Developing Talent Management practices helps the organizations build and retain talented people available in the job market.  The term was first used by McKinsey & Company in 1997, and it pertains to planning and managing strategic Human Capital through activities, i.e. attracting, selecting, developing, evaluating, rewarding, and retaining key people.

Executives use diverse Talent Management strategies and career pathways based on various departments, levels, and roles in their Talent pool.  Multi-year research on Talent Management practices conducted by an international team of researchers from INSEAD, Cornell, Cambridge, and Tillburg universities studied 33 multi-national corporations, headquartered in 11 countries.  The study revealed that successful Human Capital practitioners and workforce planners adopted 6 core principles.  These principles act as the 6 pillars to effective Talent Management implementation:

  1. Alignment with Corporate Strategy
  2. Consistency of Talent Management Practices
  3. Integration with Corporate Culture
  4. Involvement of Leadership
  5. Global Strategy with Localization
  6. Branding and Differentiation

Let’s discuss the first 3 pillars in detail, for now.

Alignment with Corporate Strategy

Integrating Talent Management with Corporate Strategy is imperative as the need for future Talent depends on the company’s long-term strategy.  Corporate Strategy should guide the identification of Talent required to accomplish organizational goals, since it’s the right Talent that drives the key strategic initiatives rather than strategic planning.

For example, GE’s Talent Management practices have been a great assistance in implementing their strategic initiatives.  The organization regards its Talent Management system as their most potent execution tool and has integrated TM processes into their strategic planning process.  To sustain its image as an innovation leader, GE targets technical skills as a priority in its annual Strategic Planning sessions.  Individual business units lay out their business as well as the Human Capital objectives in GE’s annual strategic planning sessions.  Significant time is spent on reviewing its Innovation pipeline, its engineering function’s structure, and Talent requirements.  To achieve its vision, GE promotes more engineers in its senior management than its rivals.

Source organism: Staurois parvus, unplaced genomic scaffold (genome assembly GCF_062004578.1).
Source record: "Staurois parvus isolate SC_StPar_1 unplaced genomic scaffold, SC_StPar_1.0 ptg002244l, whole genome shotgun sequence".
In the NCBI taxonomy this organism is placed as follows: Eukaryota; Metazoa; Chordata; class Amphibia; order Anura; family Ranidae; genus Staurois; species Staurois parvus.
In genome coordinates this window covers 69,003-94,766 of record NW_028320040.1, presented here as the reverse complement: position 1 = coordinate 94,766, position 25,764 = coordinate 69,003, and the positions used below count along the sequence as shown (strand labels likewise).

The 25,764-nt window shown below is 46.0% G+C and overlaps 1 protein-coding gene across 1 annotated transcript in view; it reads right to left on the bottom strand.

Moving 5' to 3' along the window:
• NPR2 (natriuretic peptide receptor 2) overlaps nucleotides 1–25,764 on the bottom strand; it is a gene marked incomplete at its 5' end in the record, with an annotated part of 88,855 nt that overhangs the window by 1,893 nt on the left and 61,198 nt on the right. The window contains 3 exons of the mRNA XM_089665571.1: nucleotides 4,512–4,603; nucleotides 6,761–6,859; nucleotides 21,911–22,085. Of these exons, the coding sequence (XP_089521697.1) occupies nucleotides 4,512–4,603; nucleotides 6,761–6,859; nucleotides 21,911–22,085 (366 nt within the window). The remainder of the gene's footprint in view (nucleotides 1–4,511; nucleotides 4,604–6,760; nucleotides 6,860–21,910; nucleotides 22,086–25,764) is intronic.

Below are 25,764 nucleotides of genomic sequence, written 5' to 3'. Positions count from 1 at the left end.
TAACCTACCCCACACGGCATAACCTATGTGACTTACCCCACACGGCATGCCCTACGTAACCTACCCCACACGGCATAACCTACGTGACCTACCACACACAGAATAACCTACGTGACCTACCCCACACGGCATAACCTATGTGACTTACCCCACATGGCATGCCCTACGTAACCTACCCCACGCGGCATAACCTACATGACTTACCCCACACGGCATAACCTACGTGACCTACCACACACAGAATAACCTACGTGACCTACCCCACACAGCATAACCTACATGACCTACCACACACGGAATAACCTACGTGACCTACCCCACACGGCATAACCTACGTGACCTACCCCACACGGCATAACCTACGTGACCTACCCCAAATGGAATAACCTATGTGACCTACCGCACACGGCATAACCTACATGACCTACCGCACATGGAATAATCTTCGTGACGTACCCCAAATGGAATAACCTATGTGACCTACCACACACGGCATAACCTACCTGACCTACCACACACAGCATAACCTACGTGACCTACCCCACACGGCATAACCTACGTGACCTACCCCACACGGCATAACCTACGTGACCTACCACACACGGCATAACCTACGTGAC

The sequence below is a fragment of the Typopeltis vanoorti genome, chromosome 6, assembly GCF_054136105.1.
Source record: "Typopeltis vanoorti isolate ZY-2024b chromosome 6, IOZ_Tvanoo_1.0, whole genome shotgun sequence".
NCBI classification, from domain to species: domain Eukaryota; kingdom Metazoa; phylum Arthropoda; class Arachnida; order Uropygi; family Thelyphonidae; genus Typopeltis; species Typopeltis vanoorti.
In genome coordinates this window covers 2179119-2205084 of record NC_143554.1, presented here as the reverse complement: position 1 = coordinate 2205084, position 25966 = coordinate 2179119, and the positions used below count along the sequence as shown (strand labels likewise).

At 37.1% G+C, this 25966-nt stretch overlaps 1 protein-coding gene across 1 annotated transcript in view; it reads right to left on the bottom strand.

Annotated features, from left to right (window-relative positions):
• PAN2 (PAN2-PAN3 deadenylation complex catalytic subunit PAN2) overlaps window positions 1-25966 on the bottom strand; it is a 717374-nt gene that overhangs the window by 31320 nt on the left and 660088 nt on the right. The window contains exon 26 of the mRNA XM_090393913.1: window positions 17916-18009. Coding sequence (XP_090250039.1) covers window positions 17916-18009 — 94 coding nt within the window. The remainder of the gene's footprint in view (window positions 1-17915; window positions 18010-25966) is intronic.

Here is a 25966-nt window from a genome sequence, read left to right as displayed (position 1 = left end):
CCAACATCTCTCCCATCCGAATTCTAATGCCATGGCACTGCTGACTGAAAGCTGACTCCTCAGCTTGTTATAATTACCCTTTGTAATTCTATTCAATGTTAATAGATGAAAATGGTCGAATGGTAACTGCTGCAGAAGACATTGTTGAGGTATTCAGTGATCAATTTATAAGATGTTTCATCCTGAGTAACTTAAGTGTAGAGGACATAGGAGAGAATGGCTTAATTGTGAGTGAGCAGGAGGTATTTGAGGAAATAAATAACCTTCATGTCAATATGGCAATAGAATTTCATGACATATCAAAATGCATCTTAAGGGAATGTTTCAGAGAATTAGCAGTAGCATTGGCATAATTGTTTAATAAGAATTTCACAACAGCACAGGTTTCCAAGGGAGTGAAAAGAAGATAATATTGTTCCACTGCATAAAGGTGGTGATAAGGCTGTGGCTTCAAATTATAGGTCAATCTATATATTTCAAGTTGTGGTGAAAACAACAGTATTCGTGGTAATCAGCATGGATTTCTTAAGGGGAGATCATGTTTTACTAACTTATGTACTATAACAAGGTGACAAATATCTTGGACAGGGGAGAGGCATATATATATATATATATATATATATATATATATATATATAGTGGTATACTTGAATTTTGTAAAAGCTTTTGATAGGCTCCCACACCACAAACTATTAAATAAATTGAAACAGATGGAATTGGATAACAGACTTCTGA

Consistency of Talent Management Practices

Talent Management practices must be consistent and synchronous with each other.  It is critical not only to invest in advancing the careers of key Talent but also to invest in processes to empower, compensate, and retain them.  Human Capital practitioners utilize various tools to ensure consistency of Talent Management practices, including Human Resources satisfaction surveys and qualitative and quantitative data on TM practices implementation.

For example, the success of Siemens is based on consistent monitoring of its systems, processes, and key performance metrics across its subsidiaries.  Every element of Human Capital Management is connected, continuously assessed, and linked to rewards.  This goes from recruitment of graduates each year, to their orientation, to mentoring and development, to performance evaluation and management, and compensation and benefits.

Integration with Corporate Culture

Corporate culture is regarded as important as vision and mission by renowned global organizations. These companies hold their core values and behavioral standards very high and promote them among their employees through coaching and mentoring.  They strive to embed this into their hiring, leadership development, performance management, remuneration, and reward processes / programs.  So much so that they consider cultural adaptability a crucial element of their recruitment process—as personality traits and mindsets are hard to develop than technical skills—and evaluate applicants’ behaviors and values rigorously.

For example, among other leading companies, IBM has a special emphasis on values while selecting and promoting people.  To ensure consistent values across the board, it organizes regular values jam sessions and employee health index surveys.  These sessions encourage open communication and debate on values and organizational culture and their importance among employees.

Interested in learning more about the other pillars of Talent Management, the various approaches to TM? You can download an editable PowerPoint on 6 Pillars of Talent Management here on the Flevy documents marketplace.